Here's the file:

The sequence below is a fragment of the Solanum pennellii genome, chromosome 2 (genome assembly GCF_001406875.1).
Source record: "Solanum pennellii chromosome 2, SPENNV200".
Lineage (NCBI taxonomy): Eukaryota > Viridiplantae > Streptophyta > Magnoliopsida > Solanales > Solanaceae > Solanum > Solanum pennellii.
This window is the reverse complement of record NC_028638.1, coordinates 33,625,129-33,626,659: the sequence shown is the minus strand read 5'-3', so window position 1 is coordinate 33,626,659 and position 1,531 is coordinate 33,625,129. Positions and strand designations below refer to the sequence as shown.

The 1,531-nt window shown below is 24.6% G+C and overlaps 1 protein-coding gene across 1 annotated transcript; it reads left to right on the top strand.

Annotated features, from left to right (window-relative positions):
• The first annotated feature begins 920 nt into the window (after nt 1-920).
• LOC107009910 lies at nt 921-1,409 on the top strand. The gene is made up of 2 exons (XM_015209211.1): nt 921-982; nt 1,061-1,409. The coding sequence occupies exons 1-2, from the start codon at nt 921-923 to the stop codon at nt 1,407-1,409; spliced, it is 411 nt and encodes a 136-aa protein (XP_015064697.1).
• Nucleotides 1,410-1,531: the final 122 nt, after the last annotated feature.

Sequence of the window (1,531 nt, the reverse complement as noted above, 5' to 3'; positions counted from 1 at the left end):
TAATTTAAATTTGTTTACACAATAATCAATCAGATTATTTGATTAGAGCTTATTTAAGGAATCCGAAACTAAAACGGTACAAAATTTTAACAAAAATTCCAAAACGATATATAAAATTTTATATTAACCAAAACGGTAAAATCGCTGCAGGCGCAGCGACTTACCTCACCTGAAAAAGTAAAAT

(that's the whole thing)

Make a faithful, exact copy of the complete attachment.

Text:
The sequence below is a fragment of the Solanum pennellii genome, chromosome 2 (genome assembly GCF_001406875.1).
Source record: "Solanum pennellii chromosome 2, SPENNV200".
Lineage (NCBI taxonomy): Eukaryota > Viridiplantae > Streptophyta > Magnoliopsida > Solanales > Solanaceae > Solanum > Solanum pennellii.
This window is the reverse complement of record NC_028638.1, coordinates 33,625,129-33,626,659: the sequence shown is the minus strand read 5'-3', so window position 1 is coordinate 33,626,659 and position 1,531 is coordinate 33,625,129. Positions and strand designations below refer to the sequence as shown.

The 1,531-nt window shown below is 24.6% G+C and overlaps 1 protein-coding gene across 1 annotated transcript; it reads left to right on the top strand.

Annotated features, from left to right (window-relative positions):
• The first annotated feature begins 920 nt into the window (after nt 1-920).
• LOC107009910 lies at nt 921-1,409 on the top strand. The gene is made up of 2 exons (XM_015209211.1): nt 921-982; nt 1,061-1,409. The coding sequence occupies exons 1-2, from the start codon at nt 921-923 to the stop codon at nt 1,407-1,409; spliced, it is 411 nt and encodes a 136-aa protein (XP_015064697.1).
• Nucleotides 1,410-1,531: the final 122 nt, after the last annotated feature.

Sequence of the window (1,531 nt, the reverse complement as noted above, 5' to 3'; positions counted from 1 at the left end):
TAATTTAAATTTGTTTACACAATAATCAATCAGATTATTTGATTAGAGCTTATTTAAGGAATCCGAAACTAAAACGGTACAAAATTTTAACAAAAATTCCAAAACGATATATAAAATTTTATATTAACCAAAACGGTAAAATCGCTGCAGGCGCAGCGACTTACCTCACCTGAAAAAGTAAAAT